Job opportunities continue to grow in emerging spaces such as virtual reality, machine learning, artificial intelligence, and autonomous vehicles. At the same time, existing roles in fields from healthcare to finance are changing dramatically as new tools and technologies are adopted. The concept of lifelong learning is accordingly transforming from a discretionary aspiration to a career necessity. No longer is it a supplemental luxury to learn new skills, and no longer is learning new skills something you do only when you’re pursuing a significant career change. Being relevant, competitive, and in-demand in today’s fast-moving world requires an ongoing commitment to lifelong learning regardless of your role or career path.
In 2004, DARPA held the first Grand Challenge for an autonomous car to drive 142 miles through the Mojave desert in under 10 hours. Fifteen cars participated, none finished. In 2005, the Challenge was repeated and 23 cars entered. Four finished under 10 hours and our car “Stanley” won in 6 hours and 53 minutes—11 minutes ahead of the next car. Then, in 2010, the Google self-driving car navigated 1,000 miles of public roads in California, an unbelievable advance from that first challenge.
Today, six years later, autonomous cars have become one of the hottest areas for innovation. The Boston Consulting Group estimates the market for autonomous cars will hit $42 billion in 2025. The World Health Organization reports there are 1.2 million traffic fatalities globally every year and driverless cars could be poised to save no less than 1 million lives per year.
Technology companies, automotive manufacturers, media giants, and start-ups around the world are rapidly pushing new advances in this space, whether it be hardware or software. And, they all need talent.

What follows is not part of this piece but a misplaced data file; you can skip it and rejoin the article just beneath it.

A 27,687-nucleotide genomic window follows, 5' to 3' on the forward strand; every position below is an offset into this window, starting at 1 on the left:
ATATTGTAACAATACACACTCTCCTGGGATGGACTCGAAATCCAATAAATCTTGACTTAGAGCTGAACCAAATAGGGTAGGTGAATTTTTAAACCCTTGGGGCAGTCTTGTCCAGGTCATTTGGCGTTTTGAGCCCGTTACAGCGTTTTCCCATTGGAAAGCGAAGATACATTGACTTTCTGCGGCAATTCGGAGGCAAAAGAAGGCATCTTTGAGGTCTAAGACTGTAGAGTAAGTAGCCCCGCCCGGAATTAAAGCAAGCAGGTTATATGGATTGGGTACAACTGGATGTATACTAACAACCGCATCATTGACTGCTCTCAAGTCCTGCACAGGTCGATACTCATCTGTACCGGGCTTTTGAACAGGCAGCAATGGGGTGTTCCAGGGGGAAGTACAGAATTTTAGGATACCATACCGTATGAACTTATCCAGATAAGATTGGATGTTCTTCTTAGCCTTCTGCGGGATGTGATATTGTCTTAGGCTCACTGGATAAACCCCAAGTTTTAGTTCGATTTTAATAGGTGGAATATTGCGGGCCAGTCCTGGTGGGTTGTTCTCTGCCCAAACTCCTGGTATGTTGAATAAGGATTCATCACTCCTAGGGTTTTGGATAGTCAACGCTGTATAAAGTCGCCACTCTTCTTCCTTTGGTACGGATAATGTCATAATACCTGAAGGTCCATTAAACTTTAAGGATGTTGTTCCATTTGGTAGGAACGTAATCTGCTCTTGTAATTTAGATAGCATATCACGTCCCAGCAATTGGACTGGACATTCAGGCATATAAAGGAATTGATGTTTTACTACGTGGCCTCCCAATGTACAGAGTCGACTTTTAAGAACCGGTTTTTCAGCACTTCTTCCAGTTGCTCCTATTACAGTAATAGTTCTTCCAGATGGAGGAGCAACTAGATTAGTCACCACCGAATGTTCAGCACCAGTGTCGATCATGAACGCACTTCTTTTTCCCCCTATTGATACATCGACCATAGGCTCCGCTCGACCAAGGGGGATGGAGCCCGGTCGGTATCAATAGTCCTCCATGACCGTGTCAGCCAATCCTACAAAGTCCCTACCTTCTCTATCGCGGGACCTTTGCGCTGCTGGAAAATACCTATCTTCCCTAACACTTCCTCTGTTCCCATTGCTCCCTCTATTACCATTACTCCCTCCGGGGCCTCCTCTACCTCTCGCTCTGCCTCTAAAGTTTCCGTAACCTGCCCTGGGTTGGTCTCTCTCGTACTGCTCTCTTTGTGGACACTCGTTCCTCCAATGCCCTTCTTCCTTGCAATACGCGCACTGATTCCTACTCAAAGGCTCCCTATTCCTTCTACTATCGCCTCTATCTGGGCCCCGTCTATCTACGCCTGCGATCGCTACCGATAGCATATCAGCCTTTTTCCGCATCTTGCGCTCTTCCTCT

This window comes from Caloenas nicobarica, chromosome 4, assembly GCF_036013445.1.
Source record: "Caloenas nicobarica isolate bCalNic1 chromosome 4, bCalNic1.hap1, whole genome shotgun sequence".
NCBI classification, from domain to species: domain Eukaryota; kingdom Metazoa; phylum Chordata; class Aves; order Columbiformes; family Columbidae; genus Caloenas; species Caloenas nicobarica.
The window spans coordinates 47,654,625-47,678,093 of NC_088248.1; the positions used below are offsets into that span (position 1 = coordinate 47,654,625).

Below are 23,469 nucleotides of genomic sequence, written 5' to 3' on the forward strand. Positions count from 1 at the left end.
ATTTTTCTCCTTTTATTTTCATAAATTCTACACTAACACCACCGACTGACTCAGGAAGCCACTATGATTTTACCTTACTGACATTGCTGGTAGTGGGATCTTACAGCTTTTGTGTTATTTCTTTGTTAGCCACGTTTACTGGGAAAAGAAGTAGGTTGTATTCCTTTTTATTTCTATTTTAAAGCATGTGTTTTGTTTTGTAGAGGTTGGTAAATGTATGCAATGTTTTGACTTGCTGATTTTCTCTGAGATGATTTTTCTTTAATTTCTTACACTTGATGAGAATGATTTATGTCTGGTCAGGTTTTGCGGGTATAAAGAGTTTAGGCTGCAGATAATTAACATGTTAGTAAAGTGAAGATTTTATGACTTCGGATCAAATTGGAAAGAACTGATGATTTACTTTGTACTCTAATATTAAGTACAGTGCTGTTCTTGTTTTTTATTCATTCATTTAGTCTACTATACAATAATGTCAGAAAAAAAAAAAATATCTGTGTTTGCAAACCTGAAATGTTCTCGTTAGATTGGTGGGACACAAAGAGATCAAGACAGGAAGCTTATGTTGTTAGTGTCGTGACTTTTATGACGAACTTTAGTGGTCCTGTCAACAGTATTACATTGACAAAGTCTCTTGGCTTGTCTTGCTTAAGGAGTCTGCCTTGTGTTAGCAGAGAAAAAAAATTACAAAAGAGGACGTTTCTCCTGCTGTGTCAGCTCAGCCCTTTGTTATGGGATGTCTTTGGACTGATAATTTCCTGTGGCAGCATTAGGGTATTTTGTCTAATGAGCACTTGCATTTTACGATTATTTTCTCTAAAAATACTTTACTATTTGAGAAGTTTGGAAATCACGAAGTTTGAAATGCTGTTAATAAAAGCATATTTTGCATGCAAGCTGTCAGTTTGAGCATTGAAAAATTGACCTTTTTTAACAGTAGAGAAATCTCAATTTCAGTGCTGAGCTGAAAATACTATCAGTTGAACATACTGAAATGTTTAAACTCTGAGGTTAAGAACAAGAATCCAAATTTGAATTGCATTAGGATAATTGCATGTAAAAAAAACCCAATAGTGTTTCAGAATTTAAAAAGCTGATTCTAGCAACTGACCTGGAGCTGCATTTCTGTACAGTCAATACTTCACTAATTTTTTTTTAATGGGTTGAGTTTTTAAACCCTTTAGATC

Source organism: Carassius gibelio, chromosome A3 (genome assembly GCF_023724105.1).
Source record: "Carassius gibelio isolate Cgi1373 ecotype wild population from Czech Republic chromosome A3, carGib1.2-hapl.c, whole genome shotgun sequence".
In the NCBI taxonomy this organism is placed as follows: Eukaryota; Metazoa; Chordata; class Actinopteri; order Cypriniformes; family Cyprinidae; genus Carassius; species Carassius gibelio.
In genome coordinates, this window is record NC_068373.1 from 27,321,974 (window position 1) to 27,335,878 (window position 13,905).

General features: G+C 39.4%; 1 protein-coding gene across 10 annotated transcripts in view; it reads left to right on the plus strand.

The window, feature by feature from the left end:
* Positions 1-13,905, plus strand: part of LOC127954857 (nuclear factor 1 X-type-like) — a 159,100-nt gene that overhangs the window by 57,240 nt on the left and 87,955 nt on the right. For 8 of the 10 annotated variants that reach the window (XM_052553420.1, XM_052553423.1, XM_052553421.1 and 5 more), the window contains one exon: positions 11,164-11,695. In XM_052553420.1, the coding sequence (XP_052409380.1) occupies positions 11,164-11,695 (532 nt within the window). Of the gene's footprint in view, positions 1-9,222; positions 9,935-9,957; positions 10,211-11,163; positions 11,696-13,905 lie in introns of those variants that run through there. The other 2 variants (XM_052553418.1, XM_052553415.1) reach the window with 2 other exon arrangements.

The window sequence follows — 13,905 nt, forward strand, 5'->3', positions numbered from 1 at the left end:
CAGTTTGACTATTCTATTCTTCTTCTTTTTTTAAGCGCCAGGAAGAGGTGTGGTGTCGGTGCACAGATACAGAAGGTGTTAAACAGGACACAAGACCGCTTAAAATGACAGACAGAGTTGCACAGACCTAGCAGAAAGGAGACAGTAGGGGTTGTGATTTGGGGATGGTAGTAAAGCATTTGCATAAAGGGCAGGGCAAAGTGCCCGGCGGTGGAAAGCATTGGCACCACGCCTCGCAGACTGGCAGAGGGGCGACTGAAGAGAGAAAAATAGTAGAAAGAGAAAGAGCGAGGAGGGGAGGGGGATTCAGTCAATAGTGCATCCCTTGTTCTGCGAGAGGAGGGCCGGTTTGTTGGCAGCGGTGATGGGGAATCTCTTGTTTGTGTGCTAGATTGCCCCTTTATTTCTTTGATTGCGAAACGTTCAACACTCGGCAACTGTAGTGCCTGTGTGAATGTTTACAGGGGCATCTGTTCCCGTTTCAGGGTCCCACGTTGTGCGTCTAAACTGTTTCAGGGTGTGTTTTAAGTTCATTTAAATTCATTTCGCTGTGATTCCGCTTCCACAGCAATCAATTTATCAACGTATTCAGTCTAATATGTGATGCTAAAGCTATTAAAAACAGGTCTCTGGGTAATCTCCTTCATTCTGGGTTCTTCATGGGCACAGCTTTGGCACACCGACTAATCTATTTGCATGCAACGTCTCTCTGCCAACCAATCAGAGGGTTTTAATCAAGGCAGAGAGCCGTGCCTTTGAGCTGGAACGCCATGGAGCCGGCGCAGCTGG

This is where Udacity comes in. Today, we are announcing that our Udacity Self-Driving Car Engineer Nanodegree program is open for students to apply. It is the first and only program of its kind where most people with an internet connection—from Detroit to Damascus and from Adelaide to Aleppo—can learn the skills they need to work in one of the most amazing fields of our time.
Returning to the workforce after taking time off is challenging, and the hurdles get progressively higher the longer you’re away. Technology presents unique obstacles in this regard, because in addition to the usual challenges of reentry, you also have to contend with the almost inevitable likelihood that your skills are out-of-date. For Mangalambigai Sivaramakrishnan, this was exactly the scenario she faced. How she took those challenges on, overcame the obstacles, and drew on her Udacity experience to build a new career for herself, is the story we’re so excited to share with you today.
When our students ask, we strive to answer. That’s why we’re so excited to announce this new feature, because it’s something we know our students really want. Offline learning for mobile is here, and we now support offline on both platforms—iOS and Android!
Why is Offline Learning For Mobile such a big deal?
Like many a holiday, Labor Day’s origins have become somewhat obscured by a modern understanding informed by commercialization. Today, it’s largely a day of sales and barbecues, and a shared agreement that summer is ending.
Even for those who do connect the day’s meaning to labor (as in, doing work!), it’s not uncommon to see differences of opinion as to how the holiday should be celebrated. Perhaps because Labor Day is an “official” holiday—and accordingly a day off from work, at least at the federal level—most seem to think the idea is to celebrate workers by simply giving them a three-day weekend.
This doesn’t quite align with the original intention of the holiday. Labor Day was in fact originally established as a means of honoring and demonstrating the caliber and contributions of the American worker. It wasn’t meant only to be a reward for good work, but also a showcase for it.
Data-driven hiring models are increasingly able to include and assess soft skills, so it’s critical that students and job-seekers understand how this impacts and informs the process of building a successful candidate brand.
Hard skills are generally defined as those teachable skills that can be measured and quantified. Soft skills, on the other hand, are understood to be more subjective—these are the qualities and attributes we tend to think of as comprising “people skills.” Traditionally, soft skills are considered much harder to quantify.
So can soft skills really be assessed using data? The answer is: Yes.